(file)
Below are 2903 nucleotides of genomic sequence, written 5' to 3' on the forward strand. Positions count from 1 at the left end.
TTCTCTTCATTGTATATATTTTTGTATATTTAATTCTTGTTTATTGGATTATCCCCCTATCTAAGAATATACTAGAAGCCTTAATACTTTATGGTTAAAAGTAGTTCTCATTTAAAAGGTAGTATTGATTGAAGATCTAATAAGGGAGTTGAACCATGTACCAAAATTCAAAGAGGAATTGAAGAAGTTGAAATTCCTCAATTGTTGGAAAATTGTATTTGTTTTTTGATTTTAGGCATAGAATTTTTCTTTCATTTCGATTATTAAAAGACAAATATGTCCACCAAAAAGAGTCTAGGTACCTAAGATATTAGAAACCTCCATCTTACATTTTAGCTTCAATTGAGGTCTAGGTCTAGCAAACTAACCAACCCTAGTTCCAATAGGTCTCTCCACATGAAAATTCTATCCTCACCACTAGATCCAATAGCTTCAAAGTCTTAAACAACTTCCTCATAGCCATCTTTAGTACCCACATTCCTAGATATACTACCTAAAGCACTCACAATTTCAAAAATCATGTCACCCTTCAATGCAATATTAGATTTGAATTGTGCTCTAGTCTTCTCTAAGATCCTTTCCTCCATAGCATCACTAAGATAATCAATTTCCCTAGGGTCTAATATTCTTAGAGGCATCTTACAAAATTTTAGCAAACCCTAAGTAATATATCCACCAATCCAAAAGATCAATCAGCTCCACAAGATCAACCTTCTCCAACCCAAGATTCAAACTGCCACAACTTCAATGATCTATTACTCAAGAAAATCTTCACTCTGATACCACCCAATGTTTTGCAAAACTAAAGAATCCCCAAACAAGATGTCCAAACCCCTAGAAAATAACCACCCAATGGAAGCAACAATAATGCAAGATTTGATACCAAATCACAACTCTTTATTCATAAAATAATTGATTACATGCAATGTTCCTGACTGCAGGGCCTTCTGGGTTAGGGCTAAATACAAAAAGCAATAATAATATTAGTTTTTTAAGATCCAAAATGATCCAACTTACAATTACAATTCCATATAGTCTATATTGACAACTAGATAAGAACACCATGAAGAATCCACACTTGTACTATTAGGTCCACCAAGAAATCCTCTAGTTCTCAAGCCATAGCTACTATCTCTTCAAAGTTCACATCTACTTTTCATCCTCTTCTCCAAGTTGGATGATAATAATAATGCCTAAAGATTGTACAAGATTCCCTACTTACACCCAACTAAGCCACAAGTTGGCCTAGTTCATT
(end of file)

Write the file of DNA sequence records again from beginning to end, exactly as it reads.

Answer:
Below are 2903 nucleotides of genomic sequence, written 5' to 3' on the forward strand. Positions count from 1 at the left end.
TTCTCTTCATTGTATATATTTTTGTATATTTAATTCTTGTTTATTGGATTATCCCCCTATCTAAGAATATACTAGAAGCCTTAATACTTTATGGTTAAAAGTAGTTCTCATTTAAAAGGTAGTATTGATTGAAGATCTAATAAGGGAGTTGAACCATGTACCAAAATTCAAAGAGGAATTGAAGAAGTTGAAATTCCTCAATTGTTGGAAAATTGTATTTGTTTTTTGATTTTAGGCATAGAATTTTTCTTTCATTTCGATTATTAAAAGACAAATATGTCCACCAAAAAGAGTCTAGGTACCTAAGATATTAGAAACCTCCATCTTACATTTTAGCTTCAATTGAGGTCTAGGTCTAGCAAACTAACCAACCCTAGTTCCAATAGGTCTCTCCACATGAAAATTCTATCCTCACCACTAGATCCAATAGCTTCAAAGTCTTAAACAACTTCCTCATAGCCATCTTTAGTACCCACATTCCTAGATATACTACCTAAAGCACTCACAATTTCAAAAATCATGTCACCCTTCAATGCAATATTAGATTTGAATTGTGCTCTAGTCTTCTCTAAGATCCTTTCCTCCATAGCATCACTAAGATAATCAATTTCCCTAGGGTCTAATATTCTTAGAGGCATCTTACAAAATTTTAGCAAACCCTAAGTAATATATCCACCAATCCAAAAGATCAATCAGCTCCACAAGATCAACCTTCTCCAACCCAAGATTCAAACTGCCACAACTTCAATGATCTATTACTCAAGAAAATCTTCACTCTGATACCACCCAATGTTTTGCAAAACTAAAGAATCCCCAAACAAGATGTCCAAACCCCTAGAAAATAACCACCCAATGGAAGCAACAATAATGCAAGATTTGATACCAAATCACAACTCTTTATTCATAAAATAATTGATTACATGCAATGTTCCTGACTGCAGGGCCTTCTGGGTTAGGGCTAAATACAAAAAGCAATAATAATATTAGTTTTTTAAGATCCAAAATGATCCAACTTACAATTACAATTCCATATAGTCTATATTGACAACTAGATAAGAACACCATGAAGAATCCACACTTGTACTATTAGGTCCACCAAGAAATCCTCTAGTTCTCAAGCCATAGCTACTATCTCTTCAAAGTTCACATCTACTTTTCATCCTCTTCTCCAAGTTGGATGATAATAATAATGCCTAAAGATTGTACAAGATTCCCTACTTACACCCAACTAAGCCACAAGTTGGCCTAGTTCATT